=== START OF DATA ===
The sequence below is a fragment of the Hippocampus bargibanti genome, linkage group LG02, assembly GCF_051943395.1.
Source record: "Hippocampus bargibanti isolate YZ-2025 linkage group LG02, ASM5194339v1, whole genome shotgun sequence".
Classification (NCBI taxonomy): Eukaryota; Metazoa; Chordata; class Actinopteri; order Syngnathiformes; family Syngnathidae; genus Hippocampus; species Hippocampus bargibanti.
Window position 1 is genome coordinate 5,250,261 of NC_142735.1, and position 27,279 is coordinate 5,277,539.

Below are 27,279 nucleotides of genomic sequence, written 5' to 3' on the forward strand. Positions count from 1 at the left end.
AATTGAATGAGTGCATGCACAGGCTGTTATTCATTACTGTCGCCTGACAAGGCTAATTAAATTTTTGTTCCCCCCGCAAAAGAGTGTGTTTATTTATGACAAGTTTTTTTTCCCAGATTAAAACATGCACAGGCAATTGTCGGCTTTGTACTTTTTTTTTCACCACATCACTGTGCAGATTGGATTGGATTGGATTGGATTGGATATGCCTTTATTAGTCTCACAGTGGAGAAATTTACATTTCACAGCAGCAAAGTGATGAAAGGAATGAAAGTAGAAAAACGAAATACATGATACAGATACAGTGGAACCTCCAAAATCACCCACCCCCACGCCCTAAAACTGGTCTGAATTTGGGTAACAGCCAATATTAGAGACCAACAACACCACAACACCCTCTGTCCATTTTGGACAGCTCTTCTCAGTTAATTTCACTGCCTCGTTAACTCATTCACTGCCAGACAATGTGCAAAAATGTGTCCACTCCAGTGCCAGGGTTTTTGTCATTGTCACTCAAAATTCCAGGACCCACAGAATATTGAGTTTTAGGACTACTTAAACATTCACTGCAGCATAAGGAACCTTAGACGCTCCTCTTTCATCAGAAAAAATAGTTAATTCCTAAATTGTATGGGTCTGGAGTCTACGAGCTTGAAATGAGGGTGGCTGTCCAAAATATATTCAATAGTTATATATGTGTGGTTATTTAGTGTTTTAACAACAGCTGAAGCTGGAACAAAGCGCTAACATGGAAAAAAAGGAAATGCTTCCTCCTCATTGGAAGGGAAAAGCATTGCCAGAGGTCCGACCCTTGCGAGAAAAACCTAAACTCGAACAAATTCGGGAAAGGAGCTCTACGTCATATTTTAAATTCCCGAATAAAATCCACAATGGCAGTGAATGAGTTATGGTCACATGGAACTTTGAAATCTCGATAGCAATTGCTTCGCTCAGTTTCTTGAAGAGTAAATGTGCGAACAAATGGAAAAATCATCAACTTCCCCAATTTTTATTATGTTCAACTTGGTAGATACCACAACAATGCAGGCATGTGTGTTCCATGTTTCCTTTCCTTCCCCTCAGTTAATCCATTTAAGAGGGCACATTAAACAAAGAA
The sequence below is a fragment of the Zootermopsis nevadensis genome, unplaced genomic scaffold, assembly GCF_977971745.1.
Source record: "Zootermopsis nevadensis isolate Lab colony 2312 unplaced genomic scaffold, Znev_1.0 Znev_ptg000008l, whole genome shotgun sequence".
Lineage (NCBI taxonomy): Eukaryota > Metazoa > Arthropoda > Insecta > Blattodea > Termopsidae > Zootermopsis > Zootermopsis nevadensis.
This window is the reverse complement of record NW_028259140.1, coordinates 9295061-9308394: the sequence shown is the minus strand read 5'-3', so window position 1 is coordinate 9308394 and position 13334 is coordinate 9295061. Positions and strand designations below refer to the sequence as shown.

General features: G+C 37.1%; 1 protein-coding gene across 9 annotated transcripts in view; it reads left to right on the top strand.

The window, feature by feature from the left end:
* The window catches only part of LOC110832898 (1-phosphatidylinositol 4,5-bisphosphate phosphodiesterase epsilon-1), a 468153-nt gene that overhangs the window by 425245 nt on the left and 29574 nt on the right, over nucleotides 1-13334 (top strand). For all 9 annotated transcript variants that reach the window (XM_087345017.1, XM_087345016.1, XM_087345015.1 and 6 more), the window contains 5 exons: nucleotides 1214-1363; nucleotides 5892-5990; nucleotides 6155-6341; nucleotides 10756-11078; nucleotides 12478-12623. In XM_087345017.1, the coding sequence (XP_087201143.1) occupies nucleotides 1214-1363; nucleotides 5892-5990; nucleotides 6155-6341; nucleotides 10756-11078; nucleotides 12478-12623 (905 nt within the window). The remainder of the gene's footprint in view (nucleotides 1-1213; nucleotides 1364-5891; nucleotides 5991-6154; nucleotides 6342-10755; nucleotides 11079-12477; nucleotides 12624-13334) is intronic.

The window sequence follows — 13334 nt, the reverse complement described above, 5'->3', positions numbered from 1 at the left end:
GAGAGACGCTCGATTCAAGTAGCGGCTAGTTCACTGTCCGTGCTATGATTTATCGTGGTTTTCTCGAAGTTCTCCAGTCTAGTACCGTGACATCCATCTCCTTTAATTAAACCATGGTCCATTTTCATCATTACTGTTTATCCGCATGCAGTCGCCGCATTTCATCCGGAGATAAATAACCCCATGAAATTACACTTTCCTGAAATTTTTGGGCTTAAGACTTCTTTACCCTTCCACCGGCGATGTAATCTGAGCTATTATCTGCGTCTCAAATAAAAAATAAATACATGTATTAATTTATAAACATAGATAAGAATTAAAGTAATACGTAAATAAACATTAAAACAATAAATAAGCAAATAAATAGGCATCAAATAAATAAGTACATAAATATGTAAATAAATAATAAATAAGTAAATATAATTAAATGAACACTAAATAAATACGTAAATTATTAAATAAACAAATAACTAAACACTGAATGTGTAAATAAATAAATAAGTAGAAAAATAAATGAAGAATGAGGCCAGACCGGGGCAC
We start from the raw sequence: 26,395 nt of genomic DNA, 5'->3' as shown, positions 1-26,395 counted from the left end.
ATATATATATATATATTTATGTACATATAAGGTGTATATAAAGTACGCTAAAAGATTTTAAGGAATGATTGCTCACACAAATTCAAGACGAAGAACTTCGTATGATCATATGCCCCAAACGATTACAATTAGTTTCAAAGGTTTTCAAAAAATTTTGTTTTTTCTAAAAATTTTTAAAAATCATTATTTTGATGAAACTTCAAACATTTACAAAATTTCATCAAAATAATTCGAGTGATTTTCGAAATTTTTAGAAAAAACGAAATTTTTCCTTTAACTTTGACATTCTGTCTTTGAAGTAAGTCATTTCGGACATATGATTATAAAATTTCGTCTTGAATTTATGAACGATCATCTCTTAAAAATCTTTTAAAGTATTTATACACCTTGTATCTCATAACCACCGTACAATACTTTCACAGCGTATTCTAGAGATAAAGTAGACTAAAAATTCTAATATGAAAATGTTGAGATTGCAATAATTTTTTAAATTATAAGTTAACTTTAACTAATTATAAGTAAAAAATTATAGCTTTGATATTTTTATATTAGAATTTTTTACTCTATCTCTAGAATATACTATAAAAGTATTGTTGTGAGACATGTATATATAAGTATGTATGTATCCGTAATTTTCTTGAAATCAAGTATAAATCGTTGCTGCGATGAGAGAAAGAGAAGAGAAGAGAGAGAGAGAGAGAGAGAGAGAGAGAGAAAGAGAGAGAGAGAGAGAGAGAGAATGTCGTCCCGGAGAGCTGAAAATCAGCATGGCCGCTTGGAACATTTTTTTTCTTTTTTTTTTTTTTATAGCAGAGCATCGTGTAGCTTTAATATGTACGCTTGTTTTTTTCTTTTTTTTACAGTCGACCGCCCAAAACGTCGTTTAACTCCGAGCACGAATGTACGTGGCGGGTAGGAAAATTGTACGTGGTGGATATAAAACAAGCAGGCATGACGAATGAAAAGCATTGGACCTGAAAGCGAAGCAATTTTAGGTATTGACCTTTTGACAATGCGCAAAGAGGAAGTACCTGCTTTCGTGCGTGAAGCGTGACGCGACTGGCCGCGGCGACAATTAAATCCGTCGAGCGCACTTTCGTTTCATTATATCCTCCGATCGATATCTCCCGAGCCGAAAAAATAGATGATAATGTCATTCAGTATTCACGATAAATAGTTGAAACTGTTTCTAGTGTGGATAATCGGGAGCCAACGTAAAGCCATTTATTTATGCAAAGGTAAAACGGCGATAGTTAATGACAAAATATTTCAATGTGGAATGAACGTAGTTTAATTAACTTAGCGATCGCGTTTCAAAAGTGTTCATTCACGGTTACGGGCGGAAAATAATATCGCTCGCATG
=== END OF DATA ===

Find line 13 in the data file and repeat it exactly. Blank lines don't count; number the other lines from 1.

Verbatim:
* The window catches only part of LOC110832898 (1-phosphatidylinositol 4,5-bisphosphate phosphodiesterase epsilon-1), a 468153-nt gene that overhangs the window by 425245 nt on the left and 29574 nt on the right, over nucleotides 1-13334 (top strand). For all 9 annotated transcript variants that reach the window (XM_087345017.1, XM_087345016.1, XM_087345015.1 and 6 more), the window contains 5 exons: nucleotides 1214-1363; nucleotides 5892-5990; nucleotides 6155-6341; nucleotides 10756-11078; nucleotides 12478-12623. In XM_087345017.1, the coding sequence (XP_087201143.1) occupies nucleotides 1214-1363; nucleotides 5892-5990; nucleotides 6155-6341; nucleotides 10756-11078; nucleotides 12478-12623 (905 nt within the window). The remainder of the gene's footprint in view (nucleotides 1-1213; nucleotides 1364-5891; nucleotides 5991-6154; nucleotides 6342-10755; nucleotides 11079-12477; nucleotides 12624-13334) is intronic.